When Ketra established its commitment to create light that promotes a sense of wellbeing and connection to nature, human needs and natural light were top of mind. But thanks to sustainable tourism innovator, The Lodge at Gulf State Park, Ketra is also playing a role in sustaining endangered wildlife by protecting the nesting habits and hatching environment of Alabama’s gulf coast sea turtles.
Artificial lighting near the shore — often resulting from land development — is a serious problem for these ocean-dwellers. Maternal turtles who come ashore to lay their eggs are unable to find a quiet, dark place on the beach to nest. The problem only worsens once the baby turtles hatch. After freeing themselves from their shells, hatchlings must make the often perilous journey from their nesting place back to the ocean. One of their natural guideposts is the whitish-blue reflection of moonlight on the water near the shore. Any artificial light nearby — especially with cool tones — can cause the hatchlings to become disoriented and wander inland instead of reaching the sea.
To prevent that sad fate from befalling its local turtle population, The Lodge needed a lighting solution that would illuminate their entire exterior without disrupting the turtle habitat. The answer turned out to be Ketra’s full spectrum tunable lighting. Since the red portion of the spectrum emits long wavelengths over a narrower portion of the visible light spectrum, colors in that range are much better for the sea turtles. Referencing guidelines from the Florida Wildlife Commission (FWC), Ketra lamps being used onsite are specified at 580 nanometers, a warm blood orange, to not only meet, but exceed, the FWC guideline of 560 nm. The overhang that is perpendicular to the beach is lit by Ketra’s D3 Downlight, which is installed in tall ceilings and recessed to limit light bleed. Lighting along the beach front directly faces the water and thus requires a more controlled solution: a fully shielded and downward-directed Ketra S38 lamp.
“Ketra was chosen to work towards our conservation efforts for the turtles, but the capabilities for our human guests are a bonus. We love to change the lighting scenes in our meeting rooms selecting colors for different groups or dimming the lighting in the restaurant space to create a warm atmosphere. The functionality is great.”-David Arnold, Director of Engineering, The Lodge at Gulf State Park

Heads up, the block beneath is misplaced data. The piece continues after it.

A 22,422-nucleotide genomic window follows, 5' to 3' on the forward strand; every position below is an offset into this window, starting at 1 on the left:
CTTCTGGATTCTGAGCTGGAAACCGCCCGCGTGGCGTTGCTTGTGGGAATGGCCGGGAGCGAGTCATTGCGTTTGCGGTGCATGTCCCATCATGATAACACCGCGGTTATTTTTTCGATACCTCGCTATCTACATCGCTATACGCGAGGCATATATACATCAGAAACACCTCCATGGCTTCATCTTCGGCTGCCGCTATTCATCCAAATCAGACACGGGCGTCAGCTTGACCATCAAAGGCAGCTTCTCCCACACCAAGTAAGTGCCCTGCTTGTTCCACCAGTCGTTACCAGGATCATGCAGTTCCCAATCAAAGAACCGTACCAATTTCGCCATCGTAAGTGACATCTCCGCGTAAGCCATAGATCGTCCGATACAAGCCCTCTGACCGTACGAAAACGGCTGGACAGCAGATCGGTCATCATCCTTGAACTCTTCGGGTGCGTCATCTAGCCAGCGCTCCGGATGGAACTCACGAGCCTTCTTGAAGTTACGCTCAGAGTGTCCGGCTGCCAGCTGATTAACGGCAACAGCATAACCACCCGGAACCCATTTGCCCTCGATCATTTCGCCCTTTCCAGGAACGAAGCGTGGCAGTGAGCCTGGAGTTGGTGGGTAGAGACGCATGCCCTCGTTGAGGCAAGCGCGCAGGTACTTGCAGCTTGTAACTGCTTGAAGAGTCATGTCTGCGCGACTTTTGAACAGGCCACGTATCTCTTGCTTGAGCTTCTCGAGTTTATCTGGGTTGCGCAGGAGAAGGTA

But the turtles aren’t the only ones enjoying Ketra lighting. Robert Stoney, Director of Sustainability at the property, explains that the low level, warm lighting is better for their human guests in the evening as well. “Guests are always curious why the lighting is a bit different at night, so we explain that not only does the warm, long-wavelength light help the sea turtles, it’s also beneficial for humans as a natural cue that helps prepare the body for sleep. It helps reinforce our goal of being responsible for our surrounding environment and ensuring an incredible guest experience.”
Project photography by Chandra Wright.
Unique in its commitment to sustainable tourism, The Lodge at Gulf State Park was carefully planned, built and now operated to adhere to the three pillars of sustainable tourism: environmentally friendly operations and facilities, support for the protection of cultural and natural heritage, and direct and tangible social and economic benefits to local people. In addition to the Ketra lighting that protects the turtle habitat, other sustainability features include:
Not only is The Lodge itself LEED Gold, it also holds the distinction of being the only hospitality project in the world to hold SITES Platinum certification. Securing this certification requires both a commitment to preserving the natural landscape and a robust education program. To meet the latter, the Lodge operates a full time Learning Campus that offers continuing education about how to minimize human impact on the environment. Finally, The Lodge has minimized light pollution in their parking lots and site space to ensure the sky is truly dark at night, earning it compliance with the requirements for dark sky approval from the International Dark-Sky Association.
In addition to the lodging portion of the property, the grounds also feature a Nature Center, an Interpretive Center — which has been described as “Alabama’s most environmentally friendly building” — and a Learning Campus, as well as nine different ecosystems with trails ready to be explored. It’s the perfect place to connect with nature, which has been one of Ketra’s goals from the very start.
Visit The Lodge at Gulf State Park for more information about the possibilities of sustainable tourism. And learn more about another project where Ketra has supported a powerful connection with wellness and nature in this case study.